How many women? Ask the women of Papua New Guinea

How many women are raped in order to produce the world’s gold? How many women are chased off their land, kicked out of their own social structures, and otherwise beaten down in the pursuit of mineral resources? Ask the women of Papua New Guinea.

The Porgera open-pit gold mine in Papua New Guinea is a good old-fashioned money, and blood, pit: “The mine has a terrible reputation for both human rights abuses (rapes, beatings and killings by security personnel) and environmental damage (vast quantities of potentially toxic tailings dumped into a nearby river). But gold prices, while down from their recent peak, are still three times what they were a decade ago, so dig they must.”

The Porgera mine, owned by the Canadian company Barrick, is rich. In the last two decades, the mine has produced over 20 billion dollars worth of gold. Barrick is rich. Papua New Guinea is poor. Almost a third of the population lives in dire poverty. Around the Porgera mine, it’s worse. As happens so often around `wealthy’ mining sites, the area has experienced severe “social disintegration.” The local communities derive little benefit from the mines, and what benefit they get is slotted to the men. Gender inequality increases. Women become both absolutely and proportionately poorer and more vulnerable. Bride price and polygyny increase dramatically. Women’s status declines. Women’s customary abilities to negotiate dwindle. Abandonment of women and children rises. Domestic violence both increases and intensifies.

Three years ago, a major report investigated and confirmed repeated incidents of gang rape of local women by Porgera’s private security firm. All of the women were brutally beaten. None of the women reported the rapes. What would have been the point? Another report, this one from last year, noted: “A number of the women whose assaults had become public knowledge were stigmatised, beaten by family members or divorced by their husbands.”

The women started organizing and issued demands. What happened? At first, nothing. Then … Barrick created a “remedy program for victims”. This included “the requirement that to receive compensation, women must waive their right to sue Barrick.”

In order to get help, in order to get compensation, the women have to sign away their rights. First, Barrick denied and stonewalled for five years. Then they bullied and bullied some more, all in the name of `remedy.’ The United Nations `recommended’, and the world `condemned.’ No matter. The Barrick non-judicial grievance mechanism remains in place, opaque as ever. Here’s how one witness describes it: “Many women were not aware of the remedy program, others were suspicious of it, and we found general lack of clarity about the process. Women said that the program was being run in a language that they could not understand and that they had not been offered translation. Women said that the things they were being offered through the program were either not what they needed to address the harm they had suffered, or not compatible with culturally appropriate remedies for the type of harm they had suffered, or simply not commensurate with the harm they had suffered. The primary things these women were being offered were baby chickens to raise and second hand clothes to sell. The program seemed to be confusing small scale development programs with remedy.”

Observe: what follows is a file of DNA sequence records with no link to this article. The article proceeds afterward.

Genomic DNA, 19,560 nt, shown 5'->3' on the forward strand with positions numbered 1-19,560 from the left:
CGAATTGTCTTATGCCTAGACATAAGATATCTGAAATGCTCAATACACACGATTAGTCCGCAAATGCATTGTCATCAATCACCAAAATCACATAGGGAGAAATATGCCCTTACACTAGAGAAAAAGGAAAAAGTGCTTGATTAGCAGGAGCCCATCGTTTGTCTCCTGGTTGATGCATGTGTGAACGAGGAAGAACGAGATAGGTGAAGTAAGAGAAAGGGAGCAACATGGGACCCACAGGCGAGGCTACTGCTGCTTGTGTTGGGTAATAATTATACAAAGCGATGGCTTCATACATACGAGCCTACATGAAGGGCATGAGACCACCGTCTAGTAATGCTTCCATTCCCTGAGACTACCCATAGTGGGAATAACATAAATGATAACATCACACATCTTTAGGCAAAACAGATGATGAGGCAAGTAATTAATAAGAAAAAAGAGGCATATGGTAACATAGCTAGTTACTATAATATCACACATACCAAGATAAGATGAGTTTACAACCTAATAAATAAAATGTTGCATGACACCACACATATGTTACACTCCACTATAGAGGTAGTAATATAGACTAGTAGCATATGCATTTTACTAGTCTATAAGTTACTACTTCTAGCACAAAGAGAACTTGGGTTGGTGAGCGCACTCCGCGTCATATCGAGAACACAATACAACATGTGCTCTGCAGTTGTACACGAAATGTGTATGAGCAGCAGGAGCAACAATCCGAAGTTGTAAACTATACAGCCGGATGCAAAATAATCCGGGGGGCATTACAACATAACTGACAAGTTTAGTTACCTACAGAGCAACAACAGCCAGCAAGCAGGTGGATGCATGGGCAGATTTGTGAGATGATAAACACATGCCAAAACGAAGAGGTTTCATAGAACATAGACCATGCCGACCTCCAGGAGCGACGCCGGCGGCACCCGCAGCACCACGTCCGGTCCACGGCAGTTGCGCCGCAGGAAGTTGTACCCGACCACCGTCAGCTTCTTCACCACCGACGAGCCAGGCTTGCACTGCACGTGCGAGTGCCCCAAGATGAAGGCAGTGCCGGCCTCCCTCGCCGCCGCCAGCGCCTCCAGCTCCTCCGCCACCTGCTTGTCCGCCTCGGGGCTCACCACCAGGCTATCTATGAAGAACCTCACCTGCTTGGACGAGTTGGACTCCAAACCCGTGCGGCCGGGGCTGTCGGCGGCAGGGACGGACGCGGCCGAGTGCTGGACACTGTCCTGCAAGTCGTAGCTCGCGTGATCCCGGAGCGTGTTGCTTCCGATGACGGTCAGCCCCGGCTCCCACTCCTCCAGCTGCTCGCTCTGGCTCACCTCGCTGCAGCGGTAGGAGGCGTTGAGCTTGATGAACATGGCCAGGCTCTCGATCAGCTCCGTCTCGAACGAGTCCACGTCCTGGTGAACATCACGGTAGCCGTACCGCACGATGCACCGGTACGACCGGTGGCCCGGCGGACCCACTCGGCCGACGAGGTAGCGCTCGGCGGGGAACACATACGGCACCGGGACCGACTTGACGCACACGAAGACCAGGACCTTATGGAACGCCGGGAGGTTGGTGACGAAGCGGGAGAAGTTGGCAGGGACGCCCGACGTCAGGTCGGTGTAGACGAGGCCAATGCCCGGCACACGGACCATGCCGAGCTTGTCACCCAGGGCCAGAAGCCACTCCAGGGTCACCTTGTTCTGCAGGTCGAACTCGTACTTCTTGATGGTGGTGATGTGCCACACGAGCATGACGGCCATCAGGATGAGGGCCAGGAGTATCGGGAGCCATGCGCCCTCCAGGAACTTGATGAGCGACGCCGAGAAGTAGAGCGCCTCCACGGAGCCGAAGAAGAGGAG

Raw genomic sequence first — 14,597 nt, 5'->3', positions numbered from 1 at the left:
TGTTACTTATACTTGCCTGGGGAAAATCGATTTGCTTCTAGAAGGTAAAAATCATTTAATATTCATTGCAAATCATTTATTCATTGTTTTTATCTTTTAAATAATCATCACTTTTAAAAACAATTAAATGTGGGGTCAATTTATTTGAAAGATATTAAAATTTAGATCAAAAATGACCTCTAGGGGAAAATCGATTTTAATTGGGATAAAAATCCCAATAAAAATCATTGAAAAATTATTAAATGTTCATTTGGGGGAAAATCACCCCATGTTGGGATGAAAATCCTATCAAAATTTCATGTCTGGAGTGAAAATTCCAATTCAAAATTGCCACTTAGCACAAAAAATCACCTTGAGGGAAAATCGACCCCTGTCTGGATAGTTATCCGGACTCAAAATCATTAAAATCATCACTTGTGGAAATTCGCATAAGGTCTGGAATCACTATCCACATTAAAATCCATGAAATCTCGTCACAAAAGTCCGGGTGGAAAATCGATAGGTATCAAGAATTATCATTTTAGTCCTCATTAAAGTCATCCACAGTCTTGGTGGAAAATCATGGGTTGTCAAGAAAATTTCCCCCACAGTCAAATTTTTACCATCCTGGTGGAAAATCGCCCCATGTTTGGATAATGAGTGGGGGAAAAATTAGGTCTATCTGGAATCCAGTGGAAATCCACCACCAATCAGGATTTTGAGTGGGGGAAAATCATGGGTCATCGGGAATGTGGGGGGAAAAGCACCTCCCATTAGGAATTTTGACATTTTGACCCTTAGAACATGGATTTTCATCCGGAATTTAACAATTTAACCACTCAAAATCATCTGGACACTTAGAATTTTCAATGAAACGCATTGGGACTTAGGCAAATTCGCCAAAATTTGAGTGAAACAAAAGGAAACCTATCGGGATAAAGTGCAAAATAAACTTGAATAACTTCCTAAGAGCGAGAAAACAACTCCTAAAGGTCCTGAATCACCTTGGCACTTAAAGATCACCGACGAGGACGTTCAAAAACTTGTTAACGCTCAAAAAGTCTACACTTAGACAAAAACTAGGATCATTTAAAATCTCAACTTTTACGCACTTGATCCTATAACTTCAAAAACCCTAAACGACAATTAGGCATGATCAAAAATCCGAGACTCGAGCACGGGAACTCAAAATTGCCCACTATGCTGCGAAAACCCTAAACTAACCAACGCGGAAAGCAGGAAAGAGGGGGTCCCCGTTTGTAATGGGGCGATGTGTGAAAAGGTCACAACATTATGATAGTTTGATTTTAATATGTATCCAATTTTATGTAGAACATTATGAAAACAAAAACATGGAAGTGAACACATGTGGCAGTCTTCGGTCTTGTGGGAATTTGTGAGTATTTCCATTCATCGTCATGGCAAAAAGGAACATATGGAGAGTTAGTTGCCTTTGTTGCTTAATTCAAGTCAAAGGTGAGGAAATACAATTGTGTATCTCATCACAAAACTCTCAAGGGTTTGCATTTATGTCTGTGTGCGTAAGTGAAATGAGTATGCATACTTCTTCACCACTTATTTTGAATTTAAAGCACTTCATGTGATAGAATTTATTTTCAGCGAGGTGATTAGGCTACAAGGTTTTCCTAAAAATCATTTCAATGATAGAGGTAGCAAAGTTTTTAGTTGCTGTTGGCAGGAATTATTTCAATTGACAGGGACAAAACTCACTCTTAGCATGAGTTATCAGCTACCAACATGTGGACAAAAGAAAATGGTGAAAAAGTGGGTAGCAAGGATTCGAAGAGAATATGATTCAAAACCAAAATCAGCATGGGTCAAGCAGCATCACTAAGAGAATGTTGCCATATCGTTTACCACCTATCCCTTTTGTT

There is no confusion. The founder and chairman of Barrick explained that the sexual violence at Porgera occurred because, in Papua New Guinea, “gang rape is a cultural habit.” It never happened, we weren’t there, and anyway it’s your fault, even though it never happened. Barrick was there, Barrick is there … and in Tanzania … and … How many women? How many more women?

 

(Photo Credit: Brent Stirton/Getty Images for Human Rights Watch)

About Dan Moshenberg

Dan Moshenberg is an organizer educator who has worked with various social movements in the United States and South Africa. Find him on Twitter at @danwibg.